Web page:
Michael Rose - Reggae In Bloom
Master of riddims Michael Rose is thrilled with reggae’s resurgence, but not surprised; certainly the sometime frontman of Black Uhuru is making his music sound more vital than ever. He spoke to 3D’s Cyclone ahead of his only Sydney performance.
Today reggae, once regrettably considered a seasonal gimmick, is mainstream in Australia. Witness this summer's Raggamuffin festival with Ziggy Marley. Now Jamaican legend Michael Rose is returning to perform “sound system style,” as opposed to gigging with a band. “It's just a different way to get the music,” he says, fighting jetlag in New Zealand.
The sound system has hallowed status in dance music because of acts like Massive Attack, but Rose will take things back to the formative days of Jamaican music culture.
A chilled Rose claims to not be surprised that reggae's popularity is surging in countries with small Caribbean communities such as Australia. “No, I'm not surprised, because I know that Australians have loved reggae for a long time now. This is maybe my second time around in Australia - or the third time, I think.”
Rose's passport tells its own story. The singer can't imagine anywhere he'd still like to tour. “To tell you the truth, I've been almost everywhere, because early last year I went to Kenya, which was my first time in Africa. We'd played everywhere except Africa.” Indeed, it's strange that Rose hadn't previously visited the symbolic continent. “They say nothing happens before the time, so we just had to give it time,” he says. “It happened.”
The voice of the Kingston ghetto, Rose is best known as the sometime frontman of Black Uhuru. He joined the group in the late ‘70s, replacing Don Carlos. Rose elevated Black Uhuru's influential Love Crisis (re-issued years later as Black Sounds Of Freedom). He'd also help them break into the pop market the following decade, the band, now on Island, bolstered by Sly & Robbie. Black Uhuru scooped a Grammy in 1985 for Anthem, becoming the first act to win the new reggae category.
Along the way, Black Uhuru opened for all manner of bands, from The Rolling Stones (with the J Geils Band!) to The Clash to The Police. “We had some good days, yeah,” Rose says, unfazed. He can't recall any impromptu jams, backstage or otherwise. “No, it never goes like that. Most of the time when we're on the road we just do our thing and move [on]. When we were touring in those days, the schedule was so tight that you only say 'hi' to musicians backstage and that's it - nothing like jamming and all that thing, ‘cause as soon as you're through with the concert, you either have to drive or move [on] to another show. It's like that.”
Out of the blue, Rose quit Black Uhuru to concentrate on a coffee plantation, with Junior Reid stepping in, albeit temporarily. “At the time the group weren't pulling together,” he relates. “We didn't have anything verbal, but I decided to cool out, and they decided to continue - which they did with Junior Reid.”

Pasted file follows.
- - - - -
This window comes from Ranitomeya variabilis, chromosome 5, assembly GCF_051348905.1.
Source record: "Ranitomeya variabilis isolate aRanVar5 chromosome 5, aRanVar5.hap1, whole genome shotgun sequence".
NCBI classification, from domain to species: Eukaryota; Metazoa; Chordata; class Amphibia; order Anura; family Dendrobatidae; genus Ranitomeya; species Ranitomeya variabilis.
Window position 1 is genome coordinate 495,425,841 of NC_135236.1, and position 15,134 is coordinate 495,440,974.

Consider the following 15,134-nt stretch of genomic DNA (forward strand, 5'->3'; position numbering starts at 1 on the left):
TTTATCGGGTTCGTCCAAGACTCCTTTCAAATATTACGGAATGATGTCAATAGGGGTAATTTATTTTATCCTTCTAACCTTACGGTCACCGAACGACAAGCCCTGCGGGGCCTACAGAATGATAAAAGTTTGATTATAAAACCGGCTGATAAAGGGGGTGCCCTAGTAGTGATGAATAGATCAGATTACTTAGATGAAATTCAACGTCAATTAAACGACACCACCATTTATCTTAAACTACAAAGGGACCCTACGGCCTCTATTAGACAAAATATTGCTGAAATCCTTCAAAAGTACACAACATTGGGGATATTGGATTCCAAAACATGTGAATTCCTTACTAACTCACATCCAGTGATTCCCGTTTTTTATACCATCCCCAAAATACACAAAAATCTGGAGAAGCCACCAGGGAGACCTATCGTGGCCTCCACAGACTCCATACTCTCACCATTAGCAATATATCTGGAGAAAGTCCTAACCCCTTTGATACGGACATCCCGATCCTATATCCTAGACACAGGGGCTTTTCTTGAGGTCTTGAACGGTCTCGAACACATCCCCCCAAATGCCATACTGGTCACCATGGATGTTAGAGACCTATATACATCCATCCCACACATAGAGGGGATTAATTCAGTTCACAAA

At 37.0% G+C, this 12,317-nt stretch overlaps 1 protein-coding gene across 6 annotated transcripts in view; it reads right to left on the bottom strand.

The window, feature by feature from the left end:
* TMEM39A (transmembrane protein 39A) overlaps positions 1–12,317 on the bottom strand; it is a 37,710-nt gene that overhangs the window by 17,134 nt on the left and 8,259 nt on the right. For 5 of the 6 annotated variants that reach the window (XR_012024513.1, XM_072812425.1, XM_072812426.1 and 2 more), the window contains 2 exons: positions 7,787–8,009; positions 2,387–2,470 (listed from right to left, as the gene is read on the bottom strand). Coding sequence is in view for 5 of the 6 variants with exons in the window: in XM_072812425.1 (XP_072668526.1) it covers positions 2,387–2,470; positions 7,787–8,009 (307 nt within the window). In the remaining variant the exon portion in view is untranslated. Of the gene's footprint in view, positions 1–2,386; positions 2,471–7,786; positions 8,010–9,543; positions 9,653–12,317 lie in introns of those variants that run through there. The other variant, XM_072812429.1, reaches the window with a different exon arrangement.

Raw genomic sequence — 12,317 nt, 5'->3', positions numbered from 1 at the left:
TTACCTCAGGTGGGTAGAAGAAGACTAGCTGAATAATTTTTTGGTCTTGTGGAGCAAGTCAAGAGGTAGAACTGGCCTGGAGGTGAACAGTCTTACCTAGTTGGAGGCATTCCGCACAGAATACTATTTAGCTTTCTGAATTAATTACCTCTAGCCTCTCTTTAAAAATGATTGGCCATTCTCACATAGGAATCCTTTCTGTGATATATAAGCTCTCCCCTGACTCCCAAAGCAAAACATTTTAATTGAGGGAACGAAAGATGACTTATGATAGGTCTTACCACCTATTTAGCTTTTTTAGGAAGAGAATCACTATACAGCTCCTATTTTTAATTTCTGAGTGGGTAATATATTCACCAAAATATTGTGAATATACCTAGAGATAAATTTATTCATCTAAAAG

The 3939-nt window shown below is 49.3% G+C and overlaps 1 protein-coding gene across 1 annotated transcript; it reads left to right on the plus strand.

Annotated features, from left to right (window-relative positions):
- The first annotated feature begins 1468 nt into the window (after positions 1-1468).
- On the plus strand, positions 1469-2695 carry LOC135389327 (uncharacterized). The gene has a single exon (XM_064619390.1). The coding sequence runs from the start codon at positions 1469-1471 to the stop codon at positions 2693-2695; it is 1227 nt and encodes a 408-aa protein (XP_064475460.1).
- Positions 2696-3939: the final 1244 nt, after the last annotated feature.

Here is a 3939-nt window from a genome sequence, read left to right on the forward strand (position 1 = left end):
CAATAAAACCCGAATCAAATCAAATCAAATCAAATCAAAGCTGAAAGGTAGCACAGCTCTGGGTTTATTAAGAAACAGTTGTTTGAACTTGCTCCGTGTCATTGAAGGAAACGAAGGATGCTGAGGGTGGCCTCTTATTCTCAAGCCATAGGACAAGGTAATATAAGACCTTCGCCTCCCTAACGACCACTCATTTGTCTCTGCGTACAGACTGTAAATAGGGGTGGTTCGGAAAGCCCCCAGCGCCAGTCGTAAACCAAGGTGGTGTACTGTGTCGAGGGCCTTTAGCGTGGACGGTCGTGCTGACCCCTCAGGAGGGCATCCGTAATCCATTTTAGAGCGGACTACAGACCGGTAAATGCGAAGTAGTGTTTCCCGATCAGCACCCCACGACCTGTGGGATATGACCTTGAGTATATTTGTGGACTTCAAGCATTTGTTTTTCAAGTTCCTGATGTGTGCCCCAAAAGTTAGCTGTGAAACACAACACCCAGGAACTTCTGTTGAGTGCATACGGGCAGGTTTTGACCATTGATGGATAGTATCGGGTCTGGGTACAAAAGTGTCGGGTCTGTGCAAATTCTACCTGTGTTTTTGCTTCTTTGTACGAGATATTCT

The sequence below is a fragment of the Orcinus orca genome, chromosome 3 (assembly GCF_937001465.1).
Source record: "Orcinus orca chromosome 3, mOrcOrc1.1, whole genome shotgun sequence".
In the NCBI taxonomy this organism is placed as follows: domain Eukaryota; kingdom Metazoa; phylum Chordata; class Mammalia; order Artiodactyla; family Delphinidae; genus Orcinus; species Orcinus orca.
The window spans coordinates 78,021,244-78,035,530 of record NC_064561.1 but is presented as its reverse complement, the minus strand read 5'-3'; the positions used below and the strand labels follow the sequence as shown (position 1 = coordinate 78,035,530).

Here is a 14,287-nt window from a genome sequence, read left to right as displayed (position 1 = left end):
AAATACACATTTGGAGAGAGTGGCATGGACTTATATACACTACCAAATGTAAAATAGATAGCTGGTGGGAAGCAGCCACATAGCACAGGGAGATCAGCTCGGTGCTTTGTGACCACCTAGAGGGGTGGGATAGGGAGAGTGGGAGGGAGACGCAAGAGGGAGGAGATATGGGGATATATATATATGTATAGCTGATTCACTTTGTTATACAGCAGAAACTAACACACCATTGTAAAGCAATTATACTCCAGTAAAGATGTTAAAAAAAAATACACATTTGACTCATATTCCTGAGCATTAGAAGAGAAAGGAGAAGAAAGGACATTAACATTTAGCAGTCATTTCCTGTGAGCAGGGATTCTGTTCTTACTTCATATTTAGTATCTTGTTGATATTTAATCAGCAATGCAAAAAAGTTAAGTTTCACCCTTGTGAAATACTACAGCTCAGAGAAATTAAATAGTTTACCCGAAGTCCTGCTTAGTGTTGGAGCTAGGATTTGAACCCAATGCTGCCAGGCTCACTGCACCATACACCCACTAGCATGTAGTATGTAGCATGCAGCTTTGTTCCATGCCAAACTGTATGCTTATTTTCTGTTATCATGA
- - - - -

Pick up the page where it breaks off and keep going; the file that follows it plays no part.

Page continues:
Rose soon re-launched his solo career internationally with the crossover Proud. In 2004 he reconnected with Black Uhuru, the group circulating the single Dollars. In fact, Rose performed with them at 2008's 25th anniversary concert in London. What prompted his reuniting- “There is someone calling me one day and [he] said that [Black Uhuru founder Derrick] Duckie [Simpson] wants to speak to me. I went quiet on the phone. He says, ‘It's OK, talk to him, he wants to talk.’ So I said, ‘Well, it's OK.’ I spoke with him and he wants me to sing with the group again. Then we had a couple of meetings and so on and we did some work together.”
Nevertheless, Rose won't jack in his solo endeavours. He enjoyed a monster hit two years ago with Shoot Out, produced by King Jammy's son, John John. (Jammy helmed Love Crisis). Damian Marley jumped on a remix.
Rose, who last yielded Great Expectations, has another LP on the horizon. He's re-teamed with John John. He's even cut a Barack Obama tribute, This Is History. “This is a really put-together album. It's taken a long time for this album to be released, but it's the sound of 'now'.” And, wait, there's more. "There's also a book that's gonna be released on my life and everything," he divulges.
The prolific Rose is excited about music in 2009. He's learnt the importance of being in sync with the zeitgeist. “As an artist, you have to be on top of things to make sure that the music is in the foreground at all times because, if you drop off form, then your music will only be heard in certain parts. That may be Jamaica, or maybe not even Jamaica, it may be just in foreign countries, certain parts - you know, [the music will] get limited. You have to focus on what is happening every day with the music so you can keep current.”
Rose pays heed to the 'urban' dancehall. “I'm a person, I'm open - I listen to everything. It's just that I don't get involved in the controversy that happens in the music, if there's a fight in the music. But I listen to everything.” Wise.
Still, Rose reckons that reggae's younger listeners should familiarise themselves with the music's history. Few of the kids who got down to Shoot Out realise he's a veteran. “It's very important for each and every one to know their history and their roots.”
Rose promises to deliver more than just riddims to punters of every age in Oz. “I've been around in the industry for a long time, and today I'm current again,” he concludes. “I think it's good music for them to absorb. It's not only music that doesn't have any meaning - actually, they should listen. They should listen to music that adds great value to their future.”
WHO: Michael Rose
WHAT: Plays The Factory Theatre
WHEN: Saturday 7 March